“I will put enmity between you and the woman,
and between your offspringand her offspring;
he shall bruise your head,
and you shall bruise his heel.” – Genesis 3:15
God has always pursued us. Right after our first parents blew it, he was there promising to crush Satan by crushing his own Son.
God’s Law is much more capable of condemning a sinner than we sinners are capable of condemning ourselves. If we saw ourselves in light of His perfect standard, we would cease all religious hostilities against God and commend ourselves to His mercy alone, a mercy so graciously provided in the cross of Christ
Don’t we realize that we don’t have to sin anymore? We have been set free! How? See Romans 6:1-11, where we read that we are dead to sin and alive to God by virtue of being buried with Christ in His death, and raised with Him in His resurrection. What does this mean? It means that when we are saved, our sin nature, our “old man,” was put to death with Jesus. That is, the ruling power of sin over us was dethroned, no longer having the same kind of authority it once did. This leaves us now with a choice where there was none before. When sin ruled, we had no choice but to obey its desires. When sin is dethroned, we now have the much more attractive option of presenting our “members to God as instruments of righteousness” (6:13). We have been set free from the ruling power of sin! But it doesn’t stop there, for we are not only buried with Christ in His death, but we are raised with Him as well. Now that the power of sin over us is dethroned, we don’t view our new option of righteousness neutrally, but as those who now share in the power of Christ’s resurrection. Being a Christian doesn’t just remove the penalty of sin, but imparts the gift of true life! You have been set free from sin, but you are not wandering about aimlessly. You have been given a new compass heading that points towards your new home, and the Holy Spirit has been poured out upon you to help get you there!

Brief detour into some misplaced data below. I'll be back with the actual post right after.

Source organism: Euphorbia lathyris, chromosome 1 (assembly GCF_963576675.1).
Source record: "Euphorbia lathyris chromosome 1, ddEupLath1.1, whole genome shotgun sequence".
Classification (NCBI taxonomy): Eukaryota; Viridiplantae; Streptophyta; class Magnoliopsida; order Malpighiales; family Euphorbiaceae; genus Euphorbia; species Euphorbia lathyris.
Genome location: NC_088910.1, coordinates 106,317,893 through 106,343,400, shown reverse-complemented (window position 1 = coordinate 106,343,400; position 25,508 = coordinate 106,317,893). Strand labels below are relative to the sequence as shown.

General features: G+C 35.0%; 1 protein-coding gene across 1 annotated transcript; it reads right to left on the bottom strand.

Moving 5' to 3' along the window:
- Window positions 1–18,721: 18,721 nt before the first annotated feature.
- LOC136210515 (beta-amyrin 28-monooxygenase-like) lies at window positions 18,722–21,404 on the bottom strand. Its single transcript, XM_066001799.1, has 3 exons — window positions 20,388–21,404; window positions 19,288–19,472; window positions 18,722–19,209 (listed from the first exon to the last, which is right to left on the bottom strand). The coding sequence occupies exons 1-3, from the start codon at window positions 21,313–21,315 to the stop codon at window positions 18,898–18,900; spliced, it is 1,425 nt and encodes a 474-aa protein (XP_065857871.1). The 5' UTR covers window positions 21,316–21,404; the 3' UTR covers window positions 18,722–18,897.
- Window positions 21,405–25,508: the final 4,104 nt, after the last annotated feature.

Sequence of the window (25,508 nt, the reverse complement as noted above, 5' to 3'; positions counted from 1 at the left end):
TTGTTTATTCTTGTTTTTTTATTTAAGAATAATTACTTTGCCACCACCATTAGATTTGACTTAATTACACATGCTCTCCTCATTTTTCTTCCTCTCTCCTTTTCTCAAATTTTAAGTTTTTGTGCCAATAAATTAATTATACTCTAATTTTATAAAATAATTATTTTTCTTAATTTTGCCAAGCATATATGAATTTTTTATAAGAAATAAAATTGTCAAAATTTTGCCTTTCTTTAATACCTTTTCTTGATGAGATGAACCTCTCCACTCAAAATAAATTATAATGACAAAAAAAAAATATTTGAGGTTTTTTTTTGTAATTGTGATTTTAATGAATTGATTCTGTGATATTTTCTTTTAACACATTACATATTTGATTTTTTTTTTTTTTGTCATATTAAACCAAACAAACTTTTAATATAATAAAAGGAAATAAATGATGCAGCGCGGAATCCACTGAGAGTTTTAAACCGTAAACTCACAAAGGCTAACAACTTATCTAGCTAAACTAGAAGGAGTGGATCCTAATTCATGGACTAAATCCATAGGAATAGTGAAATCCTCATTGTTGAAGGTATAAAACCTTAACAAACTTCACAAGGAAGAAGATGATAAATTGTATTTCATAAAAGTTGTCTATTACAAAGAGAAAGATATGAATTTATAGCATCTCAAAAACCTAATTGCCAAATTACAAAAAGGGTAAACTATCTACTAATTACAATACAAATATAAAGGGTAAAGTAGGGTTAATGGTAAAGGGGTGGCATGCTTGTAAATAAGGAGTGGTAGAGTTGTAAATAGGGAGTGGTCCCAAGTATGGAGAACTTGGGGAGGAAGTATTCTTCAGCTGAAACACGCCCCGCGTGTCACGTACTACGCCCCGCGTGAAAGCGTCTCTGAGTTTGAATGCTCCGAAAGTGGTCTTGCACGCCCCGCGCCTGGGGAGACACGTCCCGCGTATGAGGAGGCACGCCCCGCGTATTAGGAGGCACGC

Many in Paul’s day, and in ours as well, think that we are made right before God by following the Law. But Paul tells us that this is not the purpose of the Law at all, and that in fact any attempt to justify oneself through it is evil and prideful (Philippians 3:2). So what is the purpose of the Law? In short, so that our “sin might be shown to be sin,” and that it might” become sinful beyond measure” (Romans 7:13). Does this mean that the law is sinful? Paul vehemently says no! The Law is life for those who can keep it. And this is precisely Paul’s point. The Law does not equal life for us, but death, because it exposes that which exists within every human being, indwelling sin. The more we look at the Law and take it seriously, the more we are crushed by its perfect and unreachable demands. Far from despair, which is prideful in its own way, we Christians are driven to find our confidence not in ourselves, but in a Savior who did keep the Law, and who did pay the righteously demanded price for our failing to keep it. With Paul we confidently say, “Wretched folk that we are! Who will deliver us from this body of death? Thanks be to God through Jesus Christ our Lord!” (Romans 7:24-25). So far from saving us, the Law condemns us, and points us to our need for a Savior, who was graciously supplied to us through the person of Jesus Christ.